Though veterans and young people are currently in the spotlight, Aboriginal and Torres Strait Islander People are also overrepresented, having a youth suicide rate four times greater than the general population. For  all groups, especially older men unemployment is thought by WHO to be a major factor, along with social welfare and judicial issues. I hope to discuss those more fully on RUOK Day (Short for Are you Ok?) which falls on September 10 this year to coincide with World Suicide Prevention Day. Their website also has some excellent tips on how you can help if you think a friend or workmate might be having difficulties.The Government's National Centre Against Bullying also has an excellent website dedicated to prevention  of bullying and suicide. Interestingly it also has a section on the economic costs to the community estimated at around $2.3 billion over the thirteen years of compulsory schooling, not to mention lost potential, metal health issues and so on, for the victims. 

If you specifically want to help children, you may want to run a fund raiser for Dolly's Dream, these usally happen on May 10, but see their website for details.

If you are in need yourself, below are some sites which may help:  

Suicide Prevention

In the meantime.........

By all means, buy the love of your life a rose or bake them some cupcakes, but let’s share the love to others too – to co –workers, to friends, to shopkeepers and anyone else in your life, not just once a year on RUOK Day,  and really, really listen to what they are telling you, even if they say "All good, mate" and do let's try to be kind

Monday, February 10, 2020

Time for some Good News

Climate Change on Wall Street?
-Photo by Chris Li on Unsplash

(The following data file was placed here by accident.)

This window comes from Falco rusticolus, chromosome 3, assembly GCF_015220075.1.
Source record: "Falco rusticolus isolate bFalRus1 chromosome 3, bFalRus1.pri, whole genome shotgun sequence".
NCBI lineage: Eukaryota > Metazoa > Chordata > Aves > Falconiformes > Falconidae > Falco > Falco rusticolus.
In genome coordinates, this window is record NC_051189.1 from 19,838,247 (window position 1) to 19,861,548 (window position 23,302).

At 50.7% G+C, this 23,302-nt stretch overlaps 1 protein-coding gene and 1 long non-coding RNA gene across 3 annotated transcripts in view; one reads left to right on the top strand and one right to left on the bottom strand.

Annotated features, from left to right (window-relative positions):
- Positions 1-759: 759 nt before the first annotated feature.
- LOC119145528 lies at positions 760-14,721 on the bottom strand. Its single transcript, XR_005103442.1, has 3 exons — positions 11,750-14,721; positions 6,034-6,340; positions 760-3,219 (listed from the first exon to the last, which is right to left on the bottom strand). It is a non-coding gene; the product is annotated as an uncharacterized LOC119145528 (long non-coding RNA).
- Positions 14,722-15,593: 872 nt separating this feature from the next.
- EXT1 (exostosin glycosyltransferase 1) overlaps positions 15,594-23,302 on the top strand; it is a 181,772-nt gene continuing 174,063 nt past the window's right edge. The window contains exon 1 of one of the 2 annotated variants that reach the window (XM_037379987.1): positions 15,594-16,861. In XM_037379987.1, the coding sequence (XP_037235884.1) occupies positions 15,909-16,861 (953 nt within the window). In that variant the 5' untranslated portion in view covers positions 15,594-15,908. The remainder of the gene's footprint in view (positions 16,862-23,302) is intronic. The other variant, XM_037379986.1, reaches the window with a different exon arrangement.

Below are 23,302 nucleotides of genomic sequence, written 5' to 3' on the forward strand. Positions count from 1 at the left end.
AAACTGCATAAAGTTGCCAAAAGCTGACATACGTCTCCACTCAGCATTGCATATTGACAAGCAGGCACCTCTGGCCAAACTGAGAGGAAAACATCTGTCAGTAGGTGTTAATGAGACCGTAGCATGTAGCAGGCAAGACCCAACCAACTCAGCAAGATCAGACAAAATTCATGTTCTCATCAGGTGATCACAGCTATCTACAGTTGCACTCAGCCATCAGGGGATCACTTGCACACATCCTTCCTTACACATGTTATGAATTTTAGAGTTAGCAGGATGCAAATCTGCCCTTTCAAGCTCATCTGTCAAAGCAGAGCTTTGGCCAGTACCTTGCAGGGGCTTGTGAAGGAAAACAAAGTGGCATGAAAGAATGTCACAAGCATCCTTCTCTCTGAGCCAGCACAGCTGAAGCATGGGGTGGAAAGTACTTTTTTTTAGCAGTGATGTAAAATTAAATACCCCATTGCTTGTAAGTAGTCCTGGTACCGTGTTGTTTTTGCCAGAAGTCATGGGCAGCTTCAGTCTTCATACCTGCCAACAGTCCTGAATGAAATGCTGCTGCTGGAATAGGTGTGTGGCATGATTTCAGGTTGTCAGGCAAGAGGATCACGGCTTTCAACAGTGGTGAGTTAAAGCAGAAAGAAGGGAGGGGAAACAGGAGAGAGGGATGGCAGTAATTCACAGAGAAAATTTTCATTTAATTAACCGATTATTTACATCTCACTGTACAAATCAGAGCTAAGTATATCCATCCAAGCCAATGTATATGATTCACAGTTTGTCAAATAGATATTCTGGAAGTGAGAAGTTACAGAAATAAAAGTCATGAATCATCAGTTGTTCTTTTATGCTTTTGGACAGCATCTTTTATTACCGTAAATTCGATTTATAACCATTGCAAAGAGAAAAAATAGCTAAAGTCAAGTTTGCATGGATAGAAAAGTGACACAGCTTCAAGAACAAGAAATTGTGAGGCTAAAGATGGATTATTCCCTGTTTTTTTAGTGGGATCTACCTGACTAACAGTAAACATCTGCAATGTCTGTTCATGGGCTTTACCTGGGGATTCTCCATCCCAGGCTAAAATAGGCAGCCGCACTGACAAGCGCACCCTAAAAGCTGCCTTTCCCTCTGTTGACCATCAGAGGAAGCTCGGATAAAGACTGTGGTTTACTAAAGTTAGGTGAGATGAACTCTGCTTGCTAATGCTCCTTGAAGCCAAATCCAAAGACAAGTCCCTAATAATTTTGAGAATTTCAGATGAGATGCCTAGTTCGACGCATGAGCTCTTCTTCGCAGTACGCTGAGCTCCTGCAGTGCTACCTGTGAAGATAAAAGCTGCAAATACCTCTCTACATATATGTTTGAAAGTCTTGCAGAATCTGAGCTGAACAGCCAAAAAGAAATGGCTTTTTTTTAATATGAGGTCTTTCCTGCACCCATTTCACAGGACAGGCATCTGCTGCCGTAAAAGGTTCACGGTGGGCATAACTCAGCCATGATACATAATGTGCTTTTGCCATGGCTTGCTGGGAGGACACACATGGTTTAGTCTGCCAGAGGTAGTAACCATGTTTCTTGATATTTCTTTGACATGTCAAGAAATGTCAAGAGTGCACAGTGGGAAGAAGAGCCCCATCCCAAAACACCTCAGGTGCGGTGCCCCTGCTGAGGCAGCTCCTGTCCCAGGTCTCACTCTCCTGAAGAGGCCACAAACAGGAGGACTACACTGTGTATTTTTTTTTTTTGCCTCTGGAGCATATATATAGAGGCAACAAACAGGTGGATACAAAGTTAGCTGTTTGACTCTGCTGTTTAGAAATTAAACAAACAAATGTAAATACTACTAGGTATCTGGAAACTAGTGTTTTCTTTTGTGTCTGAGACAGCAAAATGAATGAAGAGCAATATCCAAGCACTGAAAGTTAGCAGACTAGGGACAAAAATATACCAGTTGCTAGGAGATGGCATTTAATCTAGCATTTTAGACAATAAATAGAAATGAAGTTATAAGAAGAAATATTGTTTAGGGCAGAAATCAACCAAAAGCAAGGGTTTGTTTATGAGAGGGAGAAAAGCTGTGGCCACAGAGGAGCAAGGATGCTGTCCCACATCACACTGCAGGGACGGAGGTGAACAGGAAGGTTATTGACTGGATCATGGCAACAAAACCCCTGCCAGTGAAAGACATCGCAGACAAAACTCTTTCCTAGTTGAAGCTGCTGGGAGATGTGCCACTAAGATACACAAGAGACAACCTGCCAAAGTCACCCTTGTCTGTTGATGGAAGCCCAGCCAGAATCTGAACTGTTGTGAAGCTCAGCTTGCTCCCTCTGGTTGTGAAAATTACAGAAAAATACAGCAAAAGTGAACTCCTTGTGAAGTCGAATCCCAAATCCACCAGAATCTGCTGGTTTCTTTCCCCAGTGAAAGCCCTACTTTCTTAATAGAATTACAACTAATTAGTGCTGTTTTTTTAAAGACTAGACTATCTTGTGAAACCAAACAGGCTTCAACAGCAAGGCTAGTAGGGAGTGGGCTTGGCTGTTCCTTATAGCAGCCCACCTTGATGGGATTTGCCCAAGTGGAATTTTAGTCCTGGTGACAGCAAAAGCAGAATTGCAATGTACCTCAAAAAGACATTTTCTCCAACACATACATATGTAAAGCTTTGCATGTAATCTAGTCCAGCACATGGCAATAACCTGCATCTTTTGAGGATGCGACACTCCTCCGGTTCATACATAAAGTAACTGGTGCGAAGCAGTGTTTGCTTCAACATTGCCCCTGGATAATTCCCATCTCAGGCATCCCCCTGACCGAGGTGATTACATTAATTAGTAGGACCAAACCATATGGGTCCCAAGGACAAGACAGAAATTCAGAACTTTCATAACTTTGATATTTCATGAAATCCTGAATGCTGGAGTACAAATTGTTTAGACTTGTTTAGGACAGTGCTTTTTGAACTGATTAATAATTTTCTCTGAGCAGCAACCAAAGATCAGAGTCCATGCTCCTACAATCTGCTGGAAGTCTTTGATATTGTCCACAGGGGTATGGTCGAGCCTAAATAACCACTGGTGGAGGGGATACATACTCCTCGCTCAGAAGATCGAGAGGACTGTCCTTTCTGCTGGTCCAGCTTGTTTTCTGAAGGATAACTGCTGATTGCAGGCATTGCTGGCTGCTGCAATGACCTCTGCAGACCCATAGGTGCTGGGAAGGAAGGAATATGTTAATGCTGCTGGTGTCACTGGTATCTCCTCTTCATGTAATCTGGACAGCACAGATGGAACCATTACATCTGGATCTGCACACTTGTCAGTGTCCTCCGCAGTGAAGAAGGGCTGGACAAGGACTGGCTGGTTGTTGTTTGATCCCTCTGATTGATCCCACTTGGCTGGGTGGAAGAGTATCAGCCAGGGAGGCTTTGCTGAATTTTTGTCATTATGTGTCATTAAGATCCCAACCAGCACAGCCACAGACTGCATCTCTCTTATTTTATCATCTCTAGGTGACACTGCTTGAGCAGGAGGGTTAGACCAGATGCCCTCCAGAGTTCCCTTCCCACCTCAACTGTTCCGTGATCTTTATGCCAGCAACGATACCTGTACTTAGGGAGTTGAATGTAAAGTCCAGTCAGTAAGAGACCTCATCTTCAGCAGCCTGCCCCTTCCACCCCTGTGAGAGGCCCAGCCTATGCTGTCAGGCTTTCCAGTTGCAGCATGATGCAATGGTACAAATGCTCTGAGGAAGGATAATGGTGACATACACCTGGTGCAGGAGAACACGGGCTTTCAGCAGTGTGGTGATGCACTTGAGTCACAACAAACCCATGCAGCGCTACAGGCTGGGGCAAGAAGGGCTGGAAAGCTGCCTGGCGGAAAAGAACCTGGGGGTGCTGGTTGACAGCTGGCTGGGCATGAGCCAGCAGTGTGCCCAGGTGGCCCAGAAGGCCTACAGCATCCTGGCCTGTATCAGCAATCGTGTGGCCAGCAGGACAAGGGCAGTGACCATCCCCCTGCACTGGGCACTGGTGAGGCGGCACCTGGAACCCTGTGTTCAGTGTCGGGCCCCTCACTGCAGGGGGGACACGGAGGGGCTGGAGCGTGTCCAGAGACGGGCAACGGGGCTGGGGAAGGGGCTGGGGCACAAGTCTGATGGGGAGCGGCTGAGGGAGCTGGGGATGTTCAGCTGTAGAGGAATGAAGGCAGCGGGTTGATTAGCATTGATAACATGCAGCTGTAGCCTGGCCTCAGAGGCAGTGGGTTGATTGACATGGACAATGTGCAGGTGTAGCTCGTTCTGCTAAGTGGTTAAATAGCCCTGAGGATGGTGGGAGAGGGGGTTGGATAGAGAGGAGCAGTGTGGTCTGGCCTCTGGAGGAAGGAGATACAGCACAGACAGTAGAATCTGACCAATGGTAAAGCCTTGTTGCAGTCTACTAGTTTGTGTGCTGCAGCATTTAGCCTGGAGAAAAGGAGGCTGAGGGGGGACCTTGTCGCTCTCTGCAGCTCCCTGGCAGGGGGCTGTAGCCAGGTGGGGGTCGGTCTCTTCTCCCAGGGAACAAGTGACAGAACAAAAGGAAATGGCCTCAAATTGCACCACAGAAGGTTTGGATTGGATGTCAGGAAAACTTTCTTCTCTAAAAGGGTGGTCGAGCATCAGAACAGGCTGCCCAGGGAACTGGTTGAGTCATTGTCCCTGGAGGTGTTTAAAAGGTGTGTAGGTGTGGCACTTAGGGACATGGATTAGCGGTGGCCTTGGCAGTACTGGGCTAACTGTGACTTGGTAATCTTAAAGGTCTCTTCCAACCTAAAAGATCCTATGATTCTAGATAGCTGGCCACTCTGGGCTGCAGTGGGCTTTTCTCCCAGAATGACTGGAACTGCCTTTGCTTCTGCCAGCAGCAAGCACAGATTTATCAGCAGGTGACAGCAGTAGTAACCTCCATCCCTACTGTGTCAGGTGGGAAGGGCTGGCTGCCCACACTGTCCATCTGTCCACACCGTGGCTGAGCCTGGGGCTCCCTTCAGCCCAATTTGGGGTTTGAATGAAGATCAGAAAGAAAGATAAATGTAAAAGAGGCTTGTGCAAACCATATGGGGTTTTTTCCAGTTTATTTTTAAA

Things are looking a bit bleak in Australia at the moment and it’s not just about the landscape or the economy, so today I want to focus on some of the positive things which are happening around the world. Here are a few bits and pieces which have been in the news.  

In the first instance, did you know that there are in fact some wealthy people in the world with a conscience who are not opposed to paying their fair share. The group of 121 millionaires who signed their letter to the Davos Economic Forum “Millionaires against Pitchforks” called on world leaders to close the international loopholes which enable the super rich to avoid paying their taxes.

It reminds me of a man I met in Sweden many years ago when Swedes were among the most highly taxed. I asked him if he minded paying so much tax.
 “Oh we grumble about it of course,“ he said, “But in the end I am lucky to be in a position to contribute.  We have good schools with free education, good health care and low crime rates and so on. We wouldn’t have such a good society without those and my own life wouldn’t be better if I paid less tax. In fact, it could be considerably worse. Sweden wouldn’t be where it is today, without those things either and we all want to use the roads and be able to walk down our streets without fear.”

  •  In other good news electric car manufacturer Tesla's shares have gone up 36% in four days and may get state subsidies to set up a factory in Germany because the country is keen to encourage electrical vehicle and battery manufacture. Others can also apply. 

The latest Tesla - Electric cars are coming into their own
Photo by Vlad Tchompalov on Unsplash

  • With respect to power generation Iceland already has 100% renewable energy, and Scotland is on target to reach 100% this year.  It closed its last coal fired power station in 2016 and aggressively pursued the building of wind generators.  It hopes to be completely Carbon Neutral by 2045.
  • Not that the rest of the UK isn’t trying with wind power already providing energy for as much as 45% of households
  • Even more astounding is that India is getting out of coal and into renewable energy. It has already doubled its capacity in three years and plans to increase it a further fivefold.  As well as helping to solve its energy problems, the shift will help to reduce its massive air pollution and allow its economy to keep expanding without increasing emissions. It will also create more employment. Renewables have also put pressure on electricity prices reducing the cost per Kilowatt to approximately 3 US cents.  
  • Even  stock markets are starting to care about Climate Change with Deutsche Bank reporting that companies with positive environmental news were up several percentage points.